But the interpreter doesn’t follow Kim or any of the other North Korean negotiators when they encounter the international press crew. Then who translates for the North Koreans? Often it is the media.

There are two ways of doing it. One is to film the encounter and then call the agency’s Seoul bureau and play the tape on the phone. They then hear the English translation over the line. But often doing this is not convenient because the Seoul bureau people might be busy with other tasks at that time. And more important, it may take time to get it translated.

But major international news agencies literally live on seconds. They want to get the story out faster than their competitors. So they hire translators locally.

One time, a South Korean doctoral student at Peking University was hired to be the “mouth” of North Korean negotiators. With his help, the next day a news article about the North Korean talks was published, including on the Cable News Network (CNN) website.

The piece reported: “A spokesman for Pyongyang denounced efforts to get it to give up its nuclear program without concessions by the United States and called such demands ‘brigandish’.” The only problem with that translation was that the North Korean spokesman didn’t use the term “brigandish”. What the North Korean actually said was: “This kind of demand is like asking us to disarm first. I think this is a naive request. Our response is: don’t even dream of it.”

Comparing the two texts, one could guess that the South Korean interpreter used the term “brigandish” in the place where “naive” should be. Maybe the interpreter’s version also makes for a good flow of the sentence. But an interpreter shouldn’t put a word into someone’s mouth.

Interestingly, North Korea never raised any issue with the piece. It never challenged the accuracy of the writing, not to mention take any legal measures – perhaps because it was a mild mistake, and not totally out of the context given that North Korea’s state news agency did criticize the US using the term before.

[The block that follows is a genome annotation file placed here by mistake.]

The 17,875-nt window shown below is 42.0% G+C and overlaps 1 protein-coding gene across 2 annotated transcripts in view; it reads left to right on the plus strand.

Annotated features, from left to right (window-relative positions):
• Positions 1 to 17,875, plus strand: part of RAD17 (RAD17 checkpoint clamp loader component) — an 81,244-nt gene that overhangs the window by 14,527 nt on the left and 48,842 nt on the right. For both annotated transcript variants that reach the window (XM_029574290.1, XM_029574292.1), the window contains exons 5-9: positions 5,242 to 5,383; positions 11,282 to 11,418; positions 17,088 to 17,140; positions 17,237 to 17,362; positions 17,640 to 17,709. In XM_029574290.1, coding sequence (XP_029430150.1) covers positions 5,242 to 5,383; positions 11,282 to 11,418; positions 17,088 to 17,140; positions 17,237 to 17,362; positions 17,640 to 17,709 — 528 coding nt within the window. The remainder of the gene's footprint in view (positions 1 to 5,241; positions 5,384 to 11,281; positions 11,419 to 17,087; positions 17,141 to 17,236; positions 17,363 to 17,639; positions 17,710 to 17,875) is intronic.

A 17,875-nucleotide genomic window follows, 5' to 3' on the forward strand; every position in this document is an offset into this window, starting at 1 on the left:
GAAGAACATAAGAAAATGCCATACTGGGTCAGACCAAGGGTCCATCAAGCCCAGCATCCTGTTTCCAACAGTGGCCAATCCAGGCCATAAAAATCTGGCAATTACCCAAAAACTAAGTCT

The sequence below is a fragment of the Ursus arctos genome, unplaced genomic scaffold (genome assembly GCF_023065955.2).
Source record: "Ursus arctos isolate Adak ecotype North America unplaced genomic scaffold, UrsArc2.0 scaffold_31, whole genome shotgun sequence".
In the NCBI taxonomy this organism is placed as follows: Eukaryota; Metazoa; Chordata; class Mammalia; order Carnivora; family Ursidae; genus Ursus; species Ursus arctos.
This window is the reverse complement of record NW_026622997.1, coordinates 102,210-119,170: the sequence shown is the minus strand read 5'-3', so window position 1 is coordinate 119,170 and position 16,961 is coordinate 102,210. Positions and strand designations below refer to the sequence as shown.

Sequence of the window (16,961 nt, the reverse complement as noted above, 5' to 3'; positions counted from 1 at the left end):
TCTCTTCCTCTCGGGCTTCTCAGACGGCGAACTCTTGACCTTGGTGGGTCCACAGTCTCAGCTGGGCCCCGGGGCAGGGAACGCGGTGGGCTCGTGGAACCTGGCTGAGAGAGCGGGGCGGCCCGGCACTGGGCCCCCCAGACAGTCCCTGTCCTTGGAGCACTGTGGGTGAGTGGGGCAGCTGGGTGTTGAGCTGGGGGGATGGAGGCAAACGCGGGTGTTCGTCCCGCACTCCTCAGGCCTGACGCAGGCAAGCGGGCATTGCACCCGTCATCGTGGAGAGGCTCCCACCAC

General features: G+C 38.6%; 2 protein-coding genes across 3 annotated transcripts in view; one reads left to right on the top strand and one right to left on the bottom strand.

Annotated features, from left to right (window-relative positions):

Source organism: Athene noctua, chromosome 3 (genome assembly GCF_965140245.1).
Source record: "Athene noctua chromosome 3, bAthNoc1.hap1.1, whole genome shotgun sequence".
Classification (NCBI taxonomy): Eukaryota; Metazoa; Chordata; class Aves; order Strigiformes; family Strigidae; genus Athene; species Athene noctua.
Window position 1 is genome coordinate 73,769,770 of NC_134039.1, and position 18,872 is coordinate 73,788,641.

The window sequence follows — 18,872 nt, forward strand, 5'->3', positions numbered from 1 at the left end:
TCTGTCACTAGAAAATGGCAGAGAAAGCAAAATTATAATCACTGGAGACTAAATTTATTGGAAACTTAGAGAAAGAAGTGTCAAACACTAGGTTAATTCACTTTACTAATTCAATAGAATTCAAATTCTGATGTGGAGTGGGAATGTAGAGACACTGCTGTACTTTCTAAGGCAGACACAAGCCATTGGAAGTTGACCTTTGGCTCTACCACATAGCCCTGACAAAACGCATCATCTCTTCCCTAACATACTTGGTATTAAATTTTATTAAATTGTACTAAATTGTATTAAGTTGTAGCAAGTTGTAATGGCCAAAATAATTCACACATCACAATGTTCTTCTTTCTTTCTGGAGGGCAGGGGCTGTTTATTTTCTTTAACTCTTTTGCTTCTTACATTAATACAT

On another occasion, there was a bit more serious misquoting. A Western reporter, after being debriefed by a Korean interpreter, ran a piece that depicted North Korea as “pleading” for the US to lift financial sanctions.

It was plainly inaccurate. North Korea didn’t beg for it, but demanded it. There is a sea of difference between the two. And given how proudly the communist country thinks of itself, it was also very unlikely that the North Korean would have “pleaded”.

The news copy spread to all corners of the world. However, interestingly again, the proud North Koreans didn’t protest, didn’t call it a humiliating fabrication. Again, they didn’t request a correction, either. And as of late, the country has not sued any media for any misrepresentation.

On another occasion, there was a press conference called by North Korea during an earlier round of the six-party talks. A North Korean spokesman came in and simply dropped a few copies of a press release on a chair and disappeared. There were more than 50 reporters in the room. Soon, they all scrambled to reach the paper. It was a total mess. After all, journalism is a pretty competitive profession. Some pieces were even torn up by multiple hands trying to grab it for themselves.

Was it, perhaps, a little “revenge” by North Korea on the press?

The answer is likely no. A more likely answer is that North Korea simply doesn’t care much about the press. For one, the international press is mostly negative about the country in its reporting. So why bother to change opinions now?

Secondly, and more practically, North Koreans don’t have to be polite to the press because they know they are quite newsworthy. There are always hungry foreign journalists lining up to know more about the secretive country, its nuclear activities, its film buff of a leader and even the leader’s son, who recently made headlines (North Korean heir gambles with his future, February 6).

Few journalists on the day of the press-release fiasco seemed very unhappy with North Korea’s “rude” manner. Rather, they all seemed resigned to their hardened belief that this was business as usual in dealing with North Korea.

There was a time when the Chinese foreign minister held a briefing for the foreign press. When the issue of North Korea came up, the translator referred to North Korean leader Kim Jong-il as the “supreme leader” – a proper term in the communist country. Actually, that was what the foreign minister himself said.

However, the minister hurriedly corrected the translator and changed “supreme leader” to “great leader”. The foreign minister, who is well versed in English, knew only too well that it might be ungainly, in front of the Western press, to address North Korea’s leader in such a manner.

As of today, North Korea hasn’t demanded that China use the term “supreme” to describe its leader. Also, as of today, there hasn’t been any report saying the multi-nation negotiation has bogged down on inaccurate translation.